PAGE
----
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Article Title

Dilated Eye Exam Compliance for Persons With Diabetes Mellitus in a Managed Care Setting

Publication Date

4-30-2015

Keywords

diabetes mellitus, risk factors

Abstract

Background/Aims: National practice guidelines recommend regular dilated eye examinations for persons with diabetes mellitus (DM). Regular exams can identify the presence of diabetic eye diseases leading to early detection and treatment along with vision preservation. We aimed to: 1) assess compliance with guideline-recommended dilated eye exams among persons with DM, and 2) determine the factors associated with noncompliance.

Methods: Kaiser Permanente Southern California members aged ≥ 18 years with DM identified from January 2009 to December 2010 were followed until disenrollment or study end date (December 2013). Dilated eye exams were identified from CPT-4, ICD-9 procedure codes and retinal photographs. Compliance with guidelines over the entire duration of follow-up was the binary outcome of interest. A patient was defined as compliant when having at least one exam in each 12-month period if there was evidence of retinopathy, or at least one exam in each 24-month period if there was no evidence of retinopathy. Multivariate logistic regressions were used to investigate patient demographics and other baseline characteristics associated with noncompliance.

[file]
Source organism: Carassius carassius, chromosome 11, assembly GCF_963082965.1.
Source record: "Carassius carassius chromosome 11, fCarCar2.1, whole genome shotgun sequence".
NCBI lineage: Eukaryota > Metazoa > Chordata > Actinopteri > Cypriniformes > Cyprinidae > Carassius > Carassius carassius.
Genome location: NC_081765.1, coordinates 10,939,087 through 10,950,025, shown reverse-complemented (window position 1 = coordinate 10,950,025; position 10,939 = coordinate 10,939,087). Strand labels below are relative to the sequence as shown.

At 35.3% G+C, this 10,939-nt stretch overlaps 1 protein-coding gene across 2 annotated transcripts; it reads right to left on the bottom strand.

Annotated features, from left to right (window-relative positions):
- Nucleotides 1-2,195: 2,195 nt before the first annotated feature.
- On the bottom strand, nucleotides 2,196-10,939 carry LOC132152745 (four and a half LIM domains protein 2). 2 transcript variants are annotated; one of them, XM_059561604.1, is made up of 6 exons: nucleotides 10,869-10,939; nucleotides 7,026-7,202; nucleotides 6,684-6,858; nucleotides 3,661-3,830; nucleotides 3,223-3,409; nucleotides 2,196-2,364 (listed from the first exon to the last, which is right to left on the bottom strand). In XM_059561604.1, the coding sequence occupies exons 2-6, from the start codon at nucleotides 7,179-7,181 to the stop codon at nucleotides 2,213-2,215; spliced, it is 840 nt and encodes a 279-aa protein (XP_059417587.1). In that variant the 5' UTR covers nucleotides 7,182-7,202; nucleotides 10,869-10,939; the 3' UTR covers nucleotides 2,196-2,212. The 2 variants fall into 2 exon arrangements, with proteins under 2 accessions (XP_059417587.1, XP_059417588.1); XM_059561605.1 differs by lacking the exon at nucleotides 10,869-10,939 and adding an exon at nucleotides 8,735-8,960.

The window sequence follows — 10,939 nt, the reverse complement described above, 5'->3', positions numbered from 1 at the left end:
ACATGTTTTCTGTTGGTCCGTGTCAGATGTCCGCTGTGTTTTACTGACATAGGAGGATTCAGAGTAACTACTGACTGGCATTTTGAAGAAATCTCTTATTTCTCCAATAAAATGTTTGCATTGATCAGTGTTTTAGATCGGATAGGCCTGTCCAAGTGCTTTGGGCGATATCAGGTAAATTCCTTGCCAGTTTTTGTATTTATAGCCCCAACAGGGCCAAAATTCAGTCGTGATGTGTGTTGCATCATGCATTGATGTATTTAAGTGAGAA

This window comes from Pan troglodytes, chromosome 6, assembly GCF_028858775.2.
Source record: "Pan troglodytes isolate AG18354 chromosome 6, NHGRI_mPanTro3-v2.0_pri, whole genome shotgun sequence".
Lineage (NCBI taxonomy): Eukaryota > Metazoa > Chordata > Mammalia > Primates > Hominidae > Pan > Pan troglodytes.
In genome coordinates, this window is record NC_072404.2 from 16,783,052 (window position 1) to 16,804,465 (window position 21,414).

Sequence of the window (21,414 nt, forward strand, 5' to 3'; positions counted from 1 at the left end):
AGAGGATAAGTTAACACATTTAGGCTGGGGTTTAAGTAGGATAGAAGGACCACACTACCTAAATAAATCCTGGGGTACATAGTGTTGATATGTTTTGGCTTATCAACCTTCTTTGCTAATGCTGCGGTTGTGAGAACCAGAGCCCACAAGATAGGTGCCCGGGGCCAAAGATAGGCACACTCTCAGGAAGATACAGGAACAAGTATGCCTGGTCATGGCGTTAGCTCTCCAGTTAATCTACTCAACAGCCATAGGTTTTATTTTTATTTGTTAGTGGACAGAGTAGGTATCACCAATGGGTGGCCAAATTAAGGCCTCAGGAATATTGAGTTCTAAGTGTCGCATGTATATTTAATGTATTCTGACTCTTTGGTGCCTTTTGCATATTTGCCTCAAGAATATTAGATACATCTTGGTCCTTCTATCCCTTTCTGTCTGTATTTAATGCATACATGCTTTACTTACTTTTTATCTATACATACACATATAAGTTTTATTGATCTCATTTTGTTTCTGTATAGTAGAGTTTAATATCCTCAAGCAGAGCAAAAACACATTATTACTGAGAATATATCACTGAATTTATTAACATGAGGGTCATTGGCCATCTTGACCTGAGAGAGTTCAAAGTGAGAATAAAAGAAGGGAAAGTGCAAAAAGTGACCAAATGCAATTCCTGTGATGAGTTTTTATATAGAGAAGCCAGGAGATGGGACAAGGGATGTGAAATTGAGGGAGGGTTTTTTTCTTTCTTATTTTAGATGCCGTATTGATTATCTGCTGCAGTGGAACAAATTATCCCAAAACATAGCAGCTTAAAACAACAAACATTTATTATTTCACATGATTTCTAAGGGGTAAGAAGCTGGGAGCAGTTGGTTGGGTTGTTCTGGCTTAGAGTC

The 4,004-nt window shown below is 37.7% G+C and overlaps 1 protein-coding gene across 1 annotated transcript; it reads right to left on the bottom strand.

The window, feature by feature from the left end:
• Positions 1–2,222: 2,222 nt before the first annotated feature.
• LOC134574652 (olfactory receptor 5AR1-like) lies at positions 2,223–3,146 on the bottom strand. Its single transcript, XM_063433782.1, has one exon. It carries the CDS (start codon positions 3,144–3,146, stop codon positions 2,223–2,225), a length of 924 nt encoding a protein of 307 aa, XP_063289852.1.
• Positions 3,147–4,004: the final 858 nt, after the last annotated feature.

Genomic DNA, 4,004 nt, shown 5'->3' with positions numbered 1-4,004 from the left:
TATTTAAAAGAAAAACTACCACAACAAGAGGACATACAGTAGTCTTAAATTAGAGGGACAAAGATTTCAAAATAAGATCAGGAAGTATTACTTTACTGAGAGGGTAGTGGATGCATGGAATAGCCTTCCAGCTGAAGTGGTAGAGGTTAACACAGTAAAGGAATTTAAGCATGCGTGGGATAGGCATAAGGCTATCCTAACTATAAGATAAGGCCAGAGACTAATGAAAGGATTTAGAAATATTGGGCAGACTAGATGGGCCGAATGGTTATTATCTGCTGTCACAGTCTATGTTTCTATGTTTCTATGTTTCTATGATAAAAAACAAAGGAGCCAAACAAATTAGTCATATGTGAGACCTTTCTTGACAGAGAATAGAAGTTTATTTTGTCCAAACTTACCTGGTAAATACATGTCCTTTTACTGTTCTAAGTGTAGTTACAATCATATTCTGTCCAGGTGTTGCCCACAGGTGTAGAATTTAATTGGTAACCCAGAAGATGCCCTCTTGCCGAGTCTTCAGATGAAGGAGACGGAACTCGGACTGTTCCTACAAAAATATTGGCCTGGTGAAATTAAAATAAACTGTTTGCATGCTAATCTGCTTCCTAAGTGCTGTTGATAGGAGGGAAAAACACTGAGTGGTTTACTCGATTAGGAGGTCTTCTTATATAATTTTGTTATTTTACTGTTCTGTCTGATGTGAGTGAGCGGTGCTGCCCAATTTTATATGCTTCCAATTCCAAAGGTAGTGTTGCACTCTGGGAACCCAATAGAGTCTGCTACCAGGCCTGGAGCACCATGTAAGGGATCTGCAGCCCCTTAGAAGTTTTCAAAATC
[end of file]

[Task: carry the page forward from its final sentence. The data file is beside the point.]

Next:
Results: Among the 204,073 eligible patients, mean age ± standard deviation was 61 ± 13 years and 48% were female. The median follow up was 4.8 years, and overall, 71.1% of patients were compliant with dilated eye exams, including 27.7% who received an eye exam every year and 4.4% who never received a dilated eye exam. At baseline 13% of patients had retinopathy, while an additional 20% of patients developed retinopathy during follow-up time. Noncompliant patients were more likely to be younger, black, male, smokers, and have a Medicare plan, a lower income, a lower education and a higher specialist co-payment plan. In addition, these patients were less likely to be adherent to antidiabetes medications, on statin medications, take a diabetes education class and have other eye diseases; however, they were more likely to use insulin, have retinopathy, have nephropathy, and have a lower comorbidity index.

Discussion: During nearly 5 years of follow-up, 28.9% of person’s with DM were noncompliant with dilated eye exam guidelines. Future research should focus on eye disease outcomes associated with noncompliance and the development of interventions to address modifiable factors associated with noncompliance.

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